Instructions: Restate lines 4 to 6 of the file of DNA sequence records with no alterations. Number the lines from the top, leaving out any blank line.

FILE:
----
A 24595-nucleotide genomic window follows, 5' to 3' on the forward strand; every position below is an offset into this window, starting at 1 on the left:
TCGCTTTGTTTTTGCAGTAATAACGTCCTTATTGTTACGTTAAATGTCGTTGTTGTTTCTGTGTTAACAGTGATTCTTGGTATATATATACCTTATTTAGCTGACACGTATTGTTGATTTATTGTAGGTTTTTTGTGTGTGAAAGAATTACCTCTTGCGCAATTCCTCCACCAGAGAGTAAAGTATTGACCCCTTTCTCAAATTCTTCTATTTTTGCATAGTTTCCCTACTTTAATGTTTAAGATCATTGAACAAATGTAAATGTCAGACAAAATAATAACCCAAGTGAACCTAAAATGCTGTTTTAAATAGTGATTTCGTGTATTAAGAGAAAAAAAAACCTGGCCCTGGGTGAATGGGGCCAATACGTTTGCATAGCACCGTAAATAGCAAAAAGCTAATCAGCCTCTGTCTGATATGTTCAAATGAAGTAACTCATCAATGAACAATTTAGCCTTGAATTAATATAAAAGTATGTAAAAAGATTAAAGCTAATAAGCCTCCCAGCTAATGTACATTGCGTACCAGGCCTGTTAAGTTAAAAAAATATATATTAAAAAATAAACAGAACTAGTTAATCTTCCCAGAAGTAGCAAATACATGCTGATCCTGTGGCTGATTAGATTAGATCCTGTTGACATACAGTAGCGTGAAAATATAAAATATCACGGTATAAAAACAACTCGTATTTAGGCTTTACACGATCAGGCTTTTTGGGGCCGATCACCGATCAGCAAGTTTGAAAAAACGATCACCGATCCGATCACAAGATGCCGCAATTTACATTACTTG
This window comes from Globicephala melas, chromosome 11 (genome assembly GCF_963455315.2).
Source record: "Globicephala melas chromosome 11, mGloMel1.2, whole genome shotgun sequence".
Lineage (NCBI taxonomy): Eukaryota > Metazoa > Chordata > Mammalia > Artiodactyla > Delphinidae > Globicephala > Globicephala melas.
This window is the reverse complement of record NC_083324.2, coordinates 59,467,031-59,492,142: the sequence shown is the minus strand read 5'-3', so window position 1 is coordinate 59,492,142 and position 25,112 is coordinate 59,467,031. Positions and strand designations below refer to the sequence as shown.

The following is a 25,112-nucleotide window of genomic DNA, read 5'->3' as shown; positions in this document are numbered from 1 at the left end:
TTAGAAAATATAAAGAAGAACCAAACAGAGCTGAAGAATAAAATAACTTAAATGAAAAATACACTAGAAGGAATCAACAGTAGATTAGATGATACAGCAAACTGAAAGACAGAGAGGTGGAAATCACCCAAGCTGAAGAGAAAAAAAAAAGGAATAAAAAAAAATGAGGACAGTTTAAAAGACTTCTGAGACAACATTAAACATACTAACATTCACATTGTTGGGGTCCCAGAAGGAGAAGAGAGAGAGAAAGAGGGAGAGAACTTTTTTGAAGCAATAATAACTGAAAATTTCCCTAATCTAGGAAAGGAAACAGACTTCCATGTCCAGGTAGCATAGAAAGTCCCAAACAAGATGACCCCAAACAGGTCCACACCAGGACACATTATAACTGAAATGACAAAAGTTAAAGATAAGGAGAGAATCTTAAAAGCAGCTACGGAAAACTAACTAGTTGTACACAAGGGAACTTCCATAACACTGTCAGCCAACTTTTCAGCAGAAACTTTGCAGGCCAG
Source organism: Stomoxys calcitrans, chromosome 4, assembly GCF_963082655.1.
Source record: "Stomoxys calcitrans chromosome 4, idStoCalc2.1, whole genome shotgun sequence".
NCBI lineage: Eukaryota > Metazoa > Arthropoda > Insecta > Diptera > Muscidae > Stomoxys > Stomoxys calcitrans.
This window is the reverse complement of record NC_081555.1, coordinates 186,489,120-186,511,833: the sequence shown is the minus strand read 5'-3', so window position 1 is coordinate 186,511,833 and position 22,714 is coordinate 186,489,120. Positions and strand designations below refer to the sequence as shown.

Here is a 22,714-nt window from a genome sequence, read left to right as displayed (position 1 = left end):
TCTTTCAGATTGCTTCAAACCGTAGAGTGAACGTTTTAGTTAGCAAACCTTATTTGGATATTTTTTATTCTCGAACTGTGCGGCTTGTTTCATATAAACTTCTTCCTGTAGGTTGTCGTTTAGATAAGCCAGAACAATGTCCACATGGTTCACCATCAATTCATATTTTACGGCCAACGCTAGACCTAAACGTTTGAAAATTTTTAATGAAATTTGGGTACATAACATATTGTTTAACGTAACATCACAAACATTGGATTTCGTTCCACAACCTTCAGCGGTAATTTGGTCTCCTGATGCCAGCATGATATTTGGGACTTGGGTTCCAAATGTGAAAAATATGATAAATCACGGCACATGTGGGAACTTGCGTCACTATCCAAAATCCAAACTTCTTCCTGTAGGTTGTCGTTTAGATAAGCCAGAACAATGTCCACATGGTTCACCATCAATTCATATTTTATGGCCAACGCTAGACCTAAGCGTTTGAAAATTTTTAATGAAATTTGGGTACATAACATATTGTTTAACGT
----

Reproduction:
Source record: "Globicephala melas chromosome 11, mGloMel1.2, whole genome shotgun sequence".
Lineage (NCBI taxonomy): Eukaryota > Metazoa > Chordata > Mammalia > Artiodactyla > Delphinidae > Globicephala > Globicephala melas.
This window is the reverse complement of record NC_083324.2, coordinates 59,467,031-59,492,142: the sequence shown is the minus strand read 5'-3', so window position 1 is coordinate 59,492,142 and position 25,112 is coordinate 59,467,031. Positions and strand designations below refer to the sequence as shown.